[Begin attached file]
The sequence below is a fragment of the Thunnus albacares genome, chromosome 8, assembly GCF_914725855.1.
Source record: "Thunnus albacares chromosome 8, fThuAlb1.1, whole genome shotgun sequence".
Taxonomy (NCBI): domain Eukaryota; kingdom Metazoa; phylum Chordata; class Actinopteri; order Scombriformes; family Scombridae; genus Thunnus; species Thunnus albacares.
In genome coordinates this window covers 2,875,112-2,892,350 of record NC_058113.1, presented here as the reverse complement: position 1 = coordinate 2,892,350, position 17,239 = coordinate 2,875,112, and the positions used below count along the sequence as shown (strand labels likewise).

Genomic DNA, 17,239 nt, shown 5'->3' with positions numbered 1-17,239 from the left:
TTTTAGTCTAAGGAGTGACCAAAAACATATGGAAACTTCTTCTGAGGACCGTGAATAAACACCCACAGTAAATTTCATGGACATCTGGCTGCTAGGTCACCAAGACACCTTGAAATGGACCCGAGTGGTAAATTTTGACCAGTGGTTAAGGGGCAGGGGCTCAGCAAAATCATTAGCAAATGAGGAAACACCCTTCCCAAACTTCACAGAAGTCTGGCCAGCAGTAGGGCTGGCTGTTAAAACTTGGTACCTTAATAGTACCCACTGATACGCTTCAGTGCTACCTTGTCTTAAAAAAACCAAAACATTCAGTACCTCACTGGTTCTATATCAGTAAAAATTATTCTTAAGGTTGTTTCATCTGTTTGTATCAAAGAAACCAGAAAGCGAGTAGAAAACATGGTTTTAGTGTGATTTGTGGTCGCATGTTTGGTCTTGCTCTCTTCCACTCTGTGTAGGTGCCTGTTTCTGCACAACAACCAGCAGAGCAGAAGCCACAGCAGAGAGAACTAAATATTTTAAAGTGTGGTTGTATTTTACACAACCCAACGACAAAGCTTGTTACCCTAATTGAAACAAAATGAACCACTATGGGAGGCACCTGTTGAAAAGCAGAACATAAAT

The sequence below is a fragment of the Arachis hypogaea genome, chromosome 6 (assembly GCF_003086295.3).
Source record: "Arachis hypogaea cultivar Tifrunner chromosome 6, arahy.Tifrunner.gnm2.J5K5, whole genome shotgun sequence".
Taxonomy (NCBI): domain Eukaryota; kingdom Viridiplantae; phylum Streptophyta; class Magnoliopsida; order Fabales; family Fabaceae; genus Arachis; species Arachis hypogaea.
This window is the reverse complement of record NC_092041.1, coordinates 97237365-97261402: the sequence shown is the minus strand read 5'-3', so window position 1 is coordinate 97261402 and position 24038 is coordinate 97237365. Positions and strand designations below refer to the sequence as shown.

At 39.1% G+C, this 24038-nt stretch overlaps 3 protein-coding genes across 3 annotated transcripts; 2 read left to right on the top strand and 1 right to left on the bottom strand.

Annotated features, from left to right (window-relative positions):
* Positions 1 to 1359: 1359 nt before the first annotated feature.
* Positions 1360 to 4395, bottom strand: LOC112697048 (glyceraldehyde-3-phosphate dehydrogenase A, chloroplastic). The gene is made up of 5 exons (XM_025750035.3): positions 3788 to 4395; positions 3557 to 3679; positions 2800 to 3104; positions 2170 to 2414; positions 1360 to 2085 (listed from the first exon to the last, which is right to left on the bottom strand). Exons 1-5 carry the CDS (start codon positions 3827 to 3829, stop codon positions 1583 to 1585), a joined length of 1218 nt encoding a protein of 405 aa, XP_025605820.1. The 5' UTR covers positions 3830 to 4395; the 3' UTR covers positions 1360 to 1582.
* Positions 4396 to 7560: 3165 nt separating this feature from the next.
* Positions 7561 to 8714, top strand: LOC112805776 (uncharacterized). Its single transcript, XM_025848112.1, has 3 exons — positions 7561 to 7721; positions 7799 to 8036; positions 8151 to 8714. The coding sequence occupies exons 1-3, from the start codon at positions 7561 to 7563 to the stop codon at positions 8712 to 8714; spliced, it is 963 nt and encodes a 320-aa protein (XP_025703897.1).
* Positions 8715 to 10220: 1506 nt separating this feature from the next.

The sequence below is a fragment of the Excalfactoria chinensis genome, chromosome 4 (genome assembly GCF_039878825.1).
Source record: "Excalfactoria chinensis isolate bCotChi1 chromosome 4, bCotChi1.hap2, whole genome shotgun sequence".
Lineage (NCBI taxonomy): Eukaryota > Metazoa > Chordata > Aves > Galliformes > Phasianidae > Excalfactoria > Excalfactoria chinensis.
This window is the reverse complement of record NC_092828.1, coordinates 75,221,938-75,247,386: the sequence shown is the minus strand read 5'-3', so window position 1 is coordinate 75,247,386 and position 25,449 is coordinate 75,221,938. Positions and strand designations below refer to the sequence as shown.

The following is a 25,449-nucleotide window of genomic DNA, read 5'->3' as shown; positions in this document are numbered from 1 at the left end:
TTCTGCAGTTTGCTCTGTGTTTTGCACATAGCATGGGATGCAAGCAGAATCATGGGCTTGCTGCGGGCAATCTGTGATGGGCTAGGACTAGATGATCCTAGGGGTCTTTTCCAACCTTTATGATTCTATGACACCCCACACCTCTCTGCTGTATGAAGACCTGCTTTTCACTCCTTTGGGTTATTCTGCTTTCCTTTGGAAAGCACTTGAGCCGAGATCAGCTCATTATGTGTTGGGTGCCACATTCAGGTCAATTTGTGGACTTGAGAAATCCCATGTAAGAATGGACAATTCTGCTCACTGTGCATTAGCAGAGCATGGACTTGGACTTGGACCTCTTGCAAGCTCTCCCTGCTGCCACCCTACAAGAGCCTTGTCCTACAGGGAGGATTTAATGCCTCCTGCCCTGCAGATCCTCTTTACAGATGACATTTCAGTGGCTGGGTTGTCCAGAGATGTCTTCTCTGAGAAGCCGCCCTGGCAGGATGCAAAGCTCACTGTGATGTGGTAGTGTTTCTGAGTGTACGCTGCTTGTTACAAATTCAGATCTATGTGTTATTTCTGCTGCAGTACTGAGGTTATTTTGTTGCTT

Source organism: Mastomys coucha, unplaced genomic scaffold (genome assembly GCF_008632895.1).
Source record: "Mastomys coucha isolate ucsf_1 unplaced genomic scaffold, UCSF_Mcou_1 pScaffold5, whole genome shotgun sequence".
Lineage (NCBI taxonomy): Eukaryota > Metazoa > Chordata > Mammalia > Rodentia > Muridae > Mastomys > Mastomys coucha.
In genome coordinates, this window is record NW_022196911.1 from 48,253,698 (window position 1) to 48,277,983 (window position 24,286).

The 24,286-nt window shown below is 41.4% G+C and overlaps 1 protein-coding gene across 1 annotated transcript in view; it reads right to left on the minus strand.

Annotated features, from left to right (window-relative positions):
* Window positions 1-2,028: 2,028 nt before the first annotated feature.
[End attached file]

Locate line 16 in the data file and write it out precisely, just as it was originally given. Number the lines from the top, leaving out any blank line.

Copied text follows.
* Positions 7561 to 8714, top strand: LOC112805776 (uncharacterized). Its single transcript, XM_025848112.1, has 3 exons — positions 7561 to 7721; positions 7799 to 8036; positions 8151 to 8714. The coding sequence occupies exons 1-3, from the start codon at positions 7561 to 7563 to the stop codon at positions 8712 to 8714; spliced, it is 963 nt and encodes a 320-aa protein (XP_025703897.1).